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will do no good, ought not to receive or enjoy any. As we all are joint traders and partners in life, he forfeits his right to any share in the common stock of happiness, who does not endeavour to contribute his quota or allotted part to it: the public happiness being nothing, but the sum total of each individual's contribution to it. An easy fortune does not set men free from labour and industry in general; it only exempts them from some particular kinds of labour. It is not a blessing, as it gives them liberty to do nothing at all; but as it gives them liberty wisely to choose and steadily to prosecute the most ennobling exercises, and the most improving employments, the pursuit of truth, the practice of virtue, the service of that God, who giveth them all things richly to enjoy, in short the doing and being everything that is commendable: though nothing merely in order to be commended. That time, which others must employ in tilling the ground (which often deceives their expectation) with the sweat of their brow, they may lay out in cultivating the mind, a soil always grateful to the care of the tiller. The sum of what I would say is this: That, though you are not confined to any particular calling, yet you have a general one: which is to watch over your heart, and to improve your head; to make yourself master of all those accomplishments, viz. an enlarged compass of thought, that flowing humanity, and generosity, which are necessary to become a great fortune; and of all those perfections, viz. moderation, humility, and temperance, which are necessary to bear a small one patiently; but especially it is your duty to acquire a taste for those pleasures, which, after they are tasted, go off agreeably, and leave behind them a grateful and delightful flavour on the mind.
Happy that man, who, unembarrassed by vulgar cares, master of himself, his time and fortune, spends his time in making himself wiser, and his fortune in making others (and therefore himself), happier; who, as the will and understanding
are the two ennobling faculties of the soul, thinks himself not complete, till his understanding be beautified with the valuable furniture of knowledge; as well as his will enriched with every virtue: who has furnished himself with all the advantages to relish solitude, and enliven conversation; when serious, not sullen; and when cheerful, not indiscreetly gay; his ambition not to be admired for a false glare of greatness, but to be beloved for the gentle and sober lustre of his wisdom and good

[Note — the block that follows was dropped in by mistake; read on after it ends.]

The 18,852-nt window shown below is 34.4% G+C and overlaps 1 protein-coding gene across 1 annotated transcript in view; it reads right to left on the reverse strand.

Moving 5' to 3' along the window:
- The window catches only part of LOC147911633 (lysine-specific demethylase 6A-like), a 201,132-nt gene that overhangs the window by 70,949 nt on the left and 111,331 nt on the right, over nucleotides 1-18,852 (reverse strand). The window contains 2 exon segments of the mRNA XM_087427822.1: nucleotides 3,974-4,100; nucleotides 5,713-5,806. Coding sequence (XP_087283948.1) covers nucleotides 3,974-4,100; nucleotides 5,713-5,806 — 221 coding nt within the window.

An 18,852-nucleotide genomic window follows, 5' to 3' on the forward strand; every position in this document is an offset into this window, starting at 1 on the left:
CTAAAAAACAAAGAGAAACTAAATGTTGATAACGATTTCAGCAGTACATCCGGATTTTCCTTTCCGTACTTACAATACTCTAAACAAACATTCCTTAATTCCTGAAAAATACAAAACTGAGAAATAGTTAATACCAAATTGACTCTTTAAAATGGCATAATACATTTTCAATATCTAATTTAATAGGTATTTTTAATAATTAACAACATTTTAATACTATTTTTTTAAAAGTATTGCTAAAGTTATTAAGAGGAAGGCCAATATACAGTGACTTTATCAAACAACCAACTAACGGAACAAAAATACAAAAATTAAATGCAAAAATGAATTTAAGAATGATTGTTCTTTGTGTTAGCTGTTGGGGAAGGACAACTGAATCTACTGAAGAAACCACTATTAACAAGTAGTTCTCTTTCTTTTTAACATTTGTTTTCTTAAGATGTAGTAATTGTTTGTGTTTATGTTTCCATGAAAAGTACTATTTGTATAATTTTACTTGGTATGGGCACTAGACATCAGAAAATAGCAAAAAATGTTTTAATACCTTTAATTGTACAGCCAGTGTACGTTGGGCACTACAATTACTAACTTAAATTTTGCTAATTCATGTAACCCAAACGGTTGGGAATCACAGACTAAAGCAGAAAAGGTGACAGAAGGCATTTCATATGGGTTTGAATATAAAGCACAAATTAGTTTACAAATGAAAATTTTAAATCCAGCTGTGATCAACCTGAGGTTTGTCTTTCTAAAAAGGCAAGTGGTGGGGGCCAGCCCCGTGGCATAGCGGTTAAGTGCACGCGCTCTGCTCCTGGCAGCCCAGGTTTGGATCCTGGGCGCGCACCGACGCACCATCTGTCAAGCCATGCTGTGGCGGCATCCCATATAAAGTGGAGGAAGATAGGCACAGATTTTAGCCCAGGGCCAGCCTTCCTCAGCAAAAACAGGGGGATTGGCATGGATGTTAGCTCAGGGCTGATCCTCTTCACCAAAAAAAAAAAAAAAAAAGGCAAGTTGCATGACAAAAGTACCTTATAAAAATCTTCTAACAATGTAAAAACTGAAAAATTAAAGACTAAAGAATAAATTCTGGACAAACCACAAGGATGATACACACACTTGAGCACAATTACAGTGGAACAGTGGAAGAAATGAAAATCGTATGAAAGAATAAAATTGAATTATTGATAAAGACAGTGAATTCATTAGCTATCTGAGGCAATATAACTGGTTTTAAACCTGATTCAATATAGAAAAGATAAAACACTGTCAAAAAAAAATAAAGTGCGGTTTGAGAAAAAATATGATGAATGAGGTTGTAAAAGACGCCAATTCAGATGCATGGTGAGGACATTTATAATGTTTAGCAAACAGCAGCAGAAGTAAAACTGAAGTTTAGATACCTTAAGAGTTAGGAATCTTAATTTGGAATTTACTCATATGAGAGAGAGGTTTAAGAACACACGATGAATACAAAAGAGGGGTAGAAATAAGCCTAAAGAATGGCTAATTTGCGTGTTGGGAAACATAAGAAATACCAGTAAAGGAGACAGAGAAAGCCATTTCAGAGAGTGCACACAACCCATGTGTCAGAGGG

The greatest minister of state has not more business to do in a public capacity, than he, and indeed every man else, may find in the retired and still scenes of life. Even in his private walks, everything that is visible convinceth him, there is present a being invisible. Aided by natural philosophy,
he reads plain legible traces of the Divinity in everything he meets: he sees the Deity in every tree, as well as Moses did in the burning bush, though not in so glaring a manner : and when He sees him, He adores him with the tribute of a grateful heart.
He who endeavours to oblige the company by his good-nature, never fails of being beloved : he who strives to entertain it by his good sense, never fails of being esteemed: but he who is continually aiming to be witty, generally miscarries of his aim: his aim and intention is to be admired, but it is his misfortune either to be despised or detested; to be despised for want of judgment, or detested for want of humanity. For we seldom admire the wit, when we dislike the man. There are a great many, to whom the world would be so charitable, as to allow them to have a tolerable share of common sense; if they did not set up for something more than common, something very uncommon, bright and witty. If we would trace the faults of conversation up to their original source, most of them might, I believe, be resolved into this, that men had rather
appear shining, than be agreeable in company. They are endeavouring to raise admiration, instead of gaining love and good-will: whereas the latter is in everybody's power, the former in that of
Degenerate souls, wedded to their vicious habits, may disclaim all commerce with heaven, refusing to invoke Him, whose infinite wisdom is ever prompt to discern, and His bounty to relieve the wants of those who faithfully call upon him; and neglecting to praise Him, who is great and marvellous in His works, just and righteous in His ways, infinite and incomprehensible in His nature: but all here, I would persuade myself, will daily set apart some time to think on Him, who gave us power to think: He was the author, and He should be the object of our faculties.